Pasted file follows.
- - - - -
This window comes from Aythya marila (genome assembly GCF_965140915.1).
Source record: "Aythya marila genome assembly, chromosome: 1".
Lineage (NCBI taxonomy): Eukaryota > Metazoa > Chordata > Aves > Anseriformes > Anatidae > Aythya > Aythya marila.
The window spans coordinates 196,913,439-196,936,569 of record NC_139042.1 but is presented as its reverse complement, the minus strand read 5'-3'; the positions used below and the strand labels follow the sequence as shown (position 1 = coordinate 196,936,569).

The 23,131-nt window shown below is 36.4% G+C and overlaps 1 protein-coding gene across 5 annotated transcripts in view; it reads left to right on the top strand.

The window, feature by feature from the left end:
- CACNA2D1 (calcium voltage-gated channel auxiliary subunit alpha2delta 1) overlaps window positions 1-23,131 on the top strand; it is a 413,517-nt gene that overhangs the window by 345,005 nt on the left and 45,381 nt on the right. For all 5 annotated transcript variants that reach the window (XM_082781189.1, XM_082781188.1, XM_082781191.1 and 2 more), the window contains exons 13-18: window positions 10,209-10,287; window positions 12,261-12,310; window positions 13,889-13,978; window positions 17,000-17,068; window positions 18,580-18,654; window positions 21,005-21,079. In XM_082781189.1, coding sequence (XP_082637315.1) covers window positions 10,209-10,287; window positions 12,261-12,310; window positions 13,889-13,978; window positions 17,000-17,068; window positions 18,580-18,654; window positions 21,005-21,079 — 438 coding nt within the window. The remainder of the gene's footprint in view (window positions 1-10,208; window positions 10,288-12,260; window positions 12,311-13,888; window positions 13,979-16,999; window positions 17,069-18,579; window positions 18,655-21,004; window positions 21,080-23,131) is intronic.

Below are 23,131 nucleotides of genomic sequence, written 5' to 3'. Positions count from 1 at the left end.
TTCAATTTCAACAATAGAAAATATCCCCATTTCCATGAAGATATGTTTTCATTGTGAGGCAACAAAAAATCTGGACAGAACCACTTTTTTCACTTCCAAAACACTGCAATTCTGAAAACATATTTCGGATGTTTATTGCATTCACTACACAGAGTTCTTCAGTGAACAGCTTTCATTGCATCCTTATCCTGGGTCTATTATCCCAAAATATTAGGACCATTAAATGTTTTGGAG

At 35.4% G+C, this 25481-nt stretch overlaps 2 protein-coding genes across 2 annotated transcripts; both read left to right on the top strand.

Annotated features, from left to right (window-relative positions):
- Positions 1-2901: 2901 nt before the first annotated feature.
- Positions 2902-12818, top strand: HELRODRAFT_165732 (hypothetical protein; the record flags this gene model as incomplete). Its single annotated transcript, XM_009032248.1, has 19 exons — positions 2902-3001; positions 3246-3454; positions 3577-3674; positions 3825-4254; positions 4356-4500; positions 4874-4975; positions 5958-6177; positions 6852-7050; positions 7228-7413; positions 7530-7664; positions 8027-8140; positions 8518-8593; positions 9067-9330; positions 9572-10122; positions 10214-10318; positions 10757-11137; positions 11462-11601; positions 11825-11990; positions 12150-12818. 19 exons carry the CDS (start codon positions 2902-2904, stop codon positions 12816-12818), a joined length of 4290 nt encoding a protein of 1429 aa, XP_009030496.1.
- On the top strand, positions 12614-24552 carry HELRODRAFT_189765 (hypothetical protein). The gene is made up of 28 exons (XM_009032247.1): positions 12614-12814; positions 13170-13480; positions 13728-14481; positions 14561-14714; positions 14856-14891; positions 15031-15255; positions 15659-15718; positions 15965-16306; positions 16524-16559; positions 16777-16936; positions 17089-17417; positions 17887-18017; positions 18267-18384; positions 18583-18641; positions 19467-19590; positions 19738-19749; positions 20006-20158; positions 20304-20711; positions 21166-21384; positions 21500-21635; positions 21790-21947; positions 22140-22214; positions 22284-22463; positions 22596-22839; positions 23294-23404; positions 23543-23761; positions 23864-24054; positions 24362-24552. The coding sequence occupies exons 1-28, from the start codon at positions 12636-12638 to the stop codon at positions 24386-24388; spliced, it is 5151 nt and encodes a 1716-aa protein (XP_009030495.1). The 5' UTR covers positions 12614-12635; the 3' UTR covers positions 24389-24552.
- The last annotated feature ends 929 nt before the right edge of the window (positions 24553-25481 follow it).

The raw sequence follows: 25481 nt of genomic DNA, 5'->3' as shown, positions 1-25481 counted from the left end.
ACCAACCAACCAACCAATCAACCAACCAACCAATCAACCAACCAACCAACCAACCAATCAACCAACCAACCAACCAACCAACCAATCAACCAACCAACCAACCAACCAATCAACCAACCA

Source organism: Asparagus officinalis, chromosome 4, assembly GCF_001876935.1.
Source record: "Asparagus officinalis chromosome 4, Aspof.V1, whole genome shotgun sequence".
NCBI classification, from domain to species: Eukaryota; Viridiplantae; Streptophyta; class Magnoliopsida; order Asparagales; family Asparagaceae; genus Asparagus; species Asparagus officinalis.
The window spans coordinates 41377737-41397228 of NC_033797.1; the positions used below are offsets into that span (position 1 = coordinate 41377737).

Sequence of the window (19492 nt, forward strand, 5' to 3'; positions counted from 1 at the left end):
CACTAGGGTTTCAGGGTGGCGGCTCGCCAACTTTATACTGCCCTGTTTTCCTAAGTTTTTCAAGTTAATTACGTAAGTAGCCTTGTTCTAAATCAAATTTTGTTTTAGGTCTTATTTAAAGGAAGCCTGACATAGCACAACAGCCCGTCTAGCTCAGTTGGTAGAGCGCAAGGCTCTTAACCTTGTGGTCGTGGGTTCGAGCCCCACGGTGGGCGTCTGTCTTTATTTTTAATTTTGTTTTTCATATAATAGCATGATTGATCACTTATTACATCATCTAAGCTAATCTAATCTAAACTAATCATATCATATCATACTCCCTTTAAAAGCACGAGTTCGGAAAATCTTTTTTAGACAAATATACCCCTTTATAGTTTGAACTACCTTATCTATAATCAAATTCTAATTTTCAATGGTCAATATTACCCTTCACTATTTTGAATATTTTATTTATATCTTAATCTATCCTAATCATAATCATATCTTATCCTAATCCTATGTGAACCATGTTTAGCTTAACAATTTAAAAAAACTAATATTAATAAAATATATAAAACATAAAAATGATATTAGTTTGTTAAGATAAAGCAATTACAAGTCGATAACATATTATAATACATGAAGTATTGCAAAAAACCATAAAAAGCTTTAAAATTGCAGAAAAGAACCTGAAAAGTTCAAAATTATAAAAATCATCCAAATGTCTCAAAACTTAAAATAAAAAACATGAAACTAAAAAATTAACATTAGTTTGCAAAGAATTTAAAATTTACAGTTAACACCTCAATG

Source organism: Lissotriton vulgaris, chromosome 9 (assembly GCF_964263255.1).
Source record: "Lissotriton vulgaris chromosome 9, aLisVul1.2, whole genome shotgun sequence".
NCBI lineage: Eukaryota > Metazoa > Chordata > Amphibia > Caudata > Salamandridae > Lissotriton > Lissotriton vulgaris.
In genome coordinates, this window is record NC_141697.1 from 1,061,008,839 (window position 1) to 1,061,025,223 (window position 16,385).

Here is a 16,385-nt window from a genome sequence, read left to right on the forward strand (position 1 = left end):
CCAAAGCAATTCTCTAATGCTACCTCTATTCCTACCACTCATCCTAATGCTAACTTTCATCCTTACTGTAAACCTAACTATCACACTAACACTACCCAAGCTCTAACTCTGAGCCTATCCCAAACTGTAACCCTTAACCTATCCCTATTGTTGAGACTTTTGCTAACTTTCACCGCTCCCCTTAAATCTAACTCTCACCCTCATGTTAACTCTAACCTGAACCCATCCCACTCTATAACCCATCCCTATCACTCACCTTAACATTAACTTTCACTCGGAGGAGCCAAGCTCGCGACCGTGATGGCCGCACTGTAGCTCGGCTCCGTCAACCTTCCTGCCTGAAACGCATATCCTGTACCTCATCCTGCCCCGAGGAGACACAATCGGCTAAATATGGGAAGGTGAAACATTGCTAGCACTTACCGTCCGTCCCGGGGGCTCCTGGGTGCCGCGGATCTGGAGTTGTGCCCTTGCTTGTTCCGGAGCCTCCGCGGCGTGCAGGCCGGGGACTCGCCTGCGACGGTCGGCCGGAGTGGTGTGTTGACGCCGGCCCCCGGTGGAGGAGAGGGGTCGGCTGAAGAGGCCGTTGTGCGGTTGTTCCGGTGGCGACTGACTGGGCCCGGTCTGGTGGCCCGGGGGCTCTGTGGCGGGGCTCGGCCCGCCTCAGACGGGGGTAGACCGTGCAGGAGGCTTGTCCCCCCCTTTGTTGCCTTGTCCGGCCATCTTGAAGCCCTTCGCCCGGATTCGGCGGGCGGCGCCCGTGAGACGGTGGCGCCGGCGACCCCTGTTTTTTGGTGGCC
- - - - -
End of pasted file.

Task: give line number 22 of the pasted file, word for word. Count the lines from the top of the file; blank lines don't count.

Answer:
Sequence of the window (19492 nt, forward strand, 5' to 3'; positions counted from 1 at the left end):